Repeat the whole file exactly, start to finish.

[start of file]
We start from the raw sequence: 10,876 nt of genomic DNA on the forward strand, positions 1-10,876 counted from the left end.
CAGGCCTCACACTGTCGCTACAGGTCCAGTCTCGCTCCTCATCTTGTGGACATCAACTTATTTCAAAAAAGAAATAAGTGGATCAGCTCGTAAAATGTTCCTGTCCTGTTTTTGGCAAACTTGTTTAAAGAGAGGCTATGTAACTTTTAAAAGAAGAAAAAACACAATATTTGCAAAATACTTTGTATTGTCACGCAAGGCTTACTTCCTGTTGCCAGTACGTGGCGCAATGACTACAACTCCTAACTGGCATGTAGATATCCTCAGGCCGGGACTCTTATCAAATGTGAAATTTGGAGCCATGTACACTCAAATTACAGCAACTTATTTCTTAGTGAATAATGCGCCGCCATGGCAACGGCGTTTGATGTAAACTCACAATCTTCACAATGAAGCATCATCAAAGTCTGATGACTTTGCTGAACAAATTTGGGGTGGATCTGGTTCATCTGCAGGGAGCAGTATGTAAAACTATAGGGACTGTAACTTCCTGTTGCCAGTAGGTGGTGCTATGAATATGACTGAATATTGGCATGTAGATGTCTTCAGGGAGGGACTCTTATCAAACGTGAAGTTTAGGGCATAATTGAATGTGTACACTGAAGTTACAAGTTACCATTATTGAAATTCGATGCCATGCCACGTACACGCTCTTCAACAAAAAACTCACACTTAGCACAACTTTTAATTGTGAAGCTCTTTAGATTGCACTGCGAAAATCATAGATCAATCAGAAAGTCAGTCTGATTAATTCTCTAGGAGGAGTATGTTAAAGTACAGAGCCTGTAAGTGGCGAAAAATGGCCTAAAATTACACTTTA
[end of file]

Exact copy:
We start from the raw sequence: 10,876 nt of genomic DNA on the forward strand, positions 1-10,876 counted from the left end.
CAGGCCTCACACTGTCGCTACAGGTCCAGTCTCGCTCCTCATCTTGTGGACATCAACTTATTTCAAAAAAGAAATAAGTGGATCAGCTCGTAAAATGTTCCTGTCCTGTTTTTGGCAAACTTGTTTAAAGAGAGGCTATGTAACTTTTAAAAGAAGAAAAAACACAATATTTGCAAAATACTTTGTATTGTCACGCAAGGCTTACTTCCTGTTGCCAGTACGTGGCGCAATGACTACAACTCCTAACTGGCATGTAGATATCCTCAGGCCGGGACTCTTATCAAATGTGAAATTTGGAGCCATGTACACTCAAATTACAGCAACTTATTTCTTAGTGAATAATGCGCCGCCATGGCAACGGCGTTTGATGTAAACTCACAATCTTCACAATGAAGCATCATCAAAGTCTGATGACTTTGCTGAACAAATTTGGGGTGGATCTGGTTCATCTGCAGGGAGCAGTATGTAAAACTATAGGGACTGTAACTTCCTGTTGCCAGTAGGTGGTGCTATGAATATGACTGAATATTGGCATGTAGATGTCTTCAGGGAGGGACTCTTATCAAACGTGAAGTTTAGGGCATAATTGAATGTGTACACTGAAGTTACAAGTTACCATTATTGAAATTCGATGCCATGCCACGTACACGCTCTTCAACAAAAAACTCACACTTAGCACAACTTTTAATTGTGAAGCTCTTTAGATTGCACTGCGAAAATCATAGATCAATCAGAAAGTCAGTCTGATTAATTCTCTAGGAGGAGTATGTTAAAGTACAGAGCCTGTAAGTGGCGAAAAATGGCCTAAAATTACACTTTA